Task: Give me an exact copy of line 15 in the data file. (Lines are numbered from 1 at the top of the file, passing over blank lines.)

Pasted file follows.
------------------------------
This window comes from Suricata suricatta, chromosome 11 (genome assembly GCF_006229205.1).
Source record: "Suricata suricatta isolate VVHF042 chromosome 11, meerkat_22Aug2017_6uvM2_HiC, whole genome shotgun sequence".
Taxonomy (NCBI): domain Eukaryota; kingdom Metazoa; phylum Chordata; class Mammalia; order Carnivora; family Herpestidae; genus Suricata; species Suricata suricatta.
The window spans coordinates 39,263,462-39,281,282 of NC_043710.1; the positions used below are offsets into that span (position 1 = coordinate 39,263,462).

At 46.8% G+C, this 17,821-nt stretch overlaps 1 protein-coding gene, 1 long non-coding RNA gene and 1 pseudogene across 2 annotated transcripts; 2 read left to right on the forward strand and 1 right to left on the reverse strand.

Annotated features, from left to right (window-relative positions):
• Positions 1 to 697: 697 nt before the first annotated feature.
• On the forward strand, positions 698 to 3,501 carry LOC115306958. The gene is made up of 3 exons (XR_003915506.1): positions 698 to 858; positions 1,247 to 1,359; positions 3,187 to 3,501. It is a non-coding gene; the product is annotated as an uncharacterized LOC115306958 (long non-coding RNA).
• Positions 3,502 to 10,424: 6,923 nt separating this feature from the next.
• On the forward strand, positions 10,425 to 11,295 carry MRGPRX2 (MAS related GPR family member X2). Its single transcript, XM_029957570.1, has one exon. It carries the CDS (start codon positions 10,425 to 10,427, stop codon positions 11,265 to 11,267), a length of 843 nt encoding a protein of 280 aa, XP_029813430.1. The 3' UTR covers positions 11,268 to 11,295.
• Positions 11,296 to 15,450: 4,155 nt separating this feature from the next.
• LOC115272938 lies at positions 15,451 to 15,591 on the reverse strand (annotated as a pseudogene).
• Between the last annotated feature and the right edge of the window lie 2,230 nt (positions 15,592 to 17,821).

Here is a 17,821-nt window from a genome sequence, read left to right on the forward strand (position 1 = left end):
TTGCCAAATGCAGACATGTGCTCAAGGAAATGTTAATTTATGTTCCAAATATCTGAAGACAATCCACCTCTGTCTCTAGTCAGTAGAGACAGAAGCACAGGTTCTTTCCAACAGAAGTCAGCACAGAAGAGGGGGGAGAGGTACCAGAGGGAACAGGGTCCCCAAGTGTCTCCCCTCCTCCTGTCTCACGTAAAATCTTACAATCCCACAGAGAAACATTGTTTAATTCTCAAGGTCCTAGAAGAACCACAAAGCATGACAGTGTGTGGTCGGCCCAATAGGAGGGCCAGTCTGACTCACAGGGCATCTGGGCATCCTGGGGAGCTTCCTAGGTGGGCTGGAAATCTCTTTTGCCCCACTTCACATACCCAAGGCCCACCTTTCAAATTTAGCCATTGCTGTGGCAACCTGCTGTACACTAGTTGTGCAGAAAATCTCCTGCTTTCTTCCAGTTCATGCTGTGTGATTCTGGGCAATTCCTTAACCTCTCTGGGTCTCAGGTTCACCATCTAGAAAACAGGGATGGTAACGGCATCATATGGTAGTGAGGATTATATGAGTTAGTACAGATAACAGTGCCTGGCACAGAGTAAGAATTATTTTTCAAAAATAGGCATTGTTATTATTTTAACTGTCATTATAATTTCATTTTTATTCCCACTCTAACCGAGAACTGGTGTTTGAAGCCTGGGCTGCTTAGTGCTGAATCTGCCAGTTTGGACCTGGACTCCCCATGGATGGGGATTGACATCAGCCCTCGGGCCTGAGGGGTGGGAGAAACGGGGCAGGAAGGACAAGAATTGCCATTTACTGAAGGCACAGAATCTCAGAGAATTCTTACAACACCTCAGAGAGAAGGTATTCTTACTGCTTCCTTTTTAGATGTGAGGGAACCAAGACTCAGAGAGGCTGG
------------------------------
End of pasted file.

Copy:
TTGCCAAATGCAGACATGTGCTCAAGGAAATGTTAATTTATGTTCCAAATATCTGAAGACAATCCACCTCTGTCTCTAGTCAGTAGAGACAGAAGCACAGGTTCTTTCCAACAGAAGTCAGCACAGAAGAGGGGGGAGAGGTACCAGAGGGAACAGGGTCCCCAAGTGTCTCCCCTCCTCCTGTCTCACGTAAAATCTTACAATCCCACAGAGAAACATTGTTTAATTCTCAAGGTCCTAGAAGAACCACAAAGCATGACAGTGTGTGGTCGGCCCAATAGGAGGGCCAGTCTGACTCACAGGGCATCTGGGCATCCTGGGGAGCTTCCTAGGTGGGCTGGAAATCTCTTTTGCCCCACTTCACATACCCAAGGCCCACCTTTCAAATTTAGCCATTGCTGTGGCAACCTGCTGTACACTAGTTGTGCAGAAAATCTCCTGCTTTCTTCCAGTTCATGCTGTGTGATTCTGGGCAATTCCTTAACCTCTCTGGGTCTCAGGTTCACCATCTAGAAAACAGGGATGGTAACGGCATCATATGGTAGTGAGGATTATATGAGTTAGTACAGATAACAGTGCCTGGCACAGAGTAAGAATTATTTTTCAAAAATAGGCATTGTTATTATTTTAACTGTCATTATAATTTCATTTTTATTCCCACTCTAACCGAGAACTGGTGTTTGAAGCCTGGGCTGCTTAGTGCTGAATCTGCCAGTTTGGACCTGGACTCCCCATGGATGGGGATTGACATCAGCCCTCGGGCCTGAGGGGTGGGAGAAACGGGGCAGGAAGGACAAGAATTGCCATTTACTGAAGGCACAGAATCTCAGAGAATTCTTACAACACCTCAGAGAGAAGGTATTCTTACTGCTTCCTTTTTAGATGTGAGGGAACCAAGACTCAGAGAGGCTGG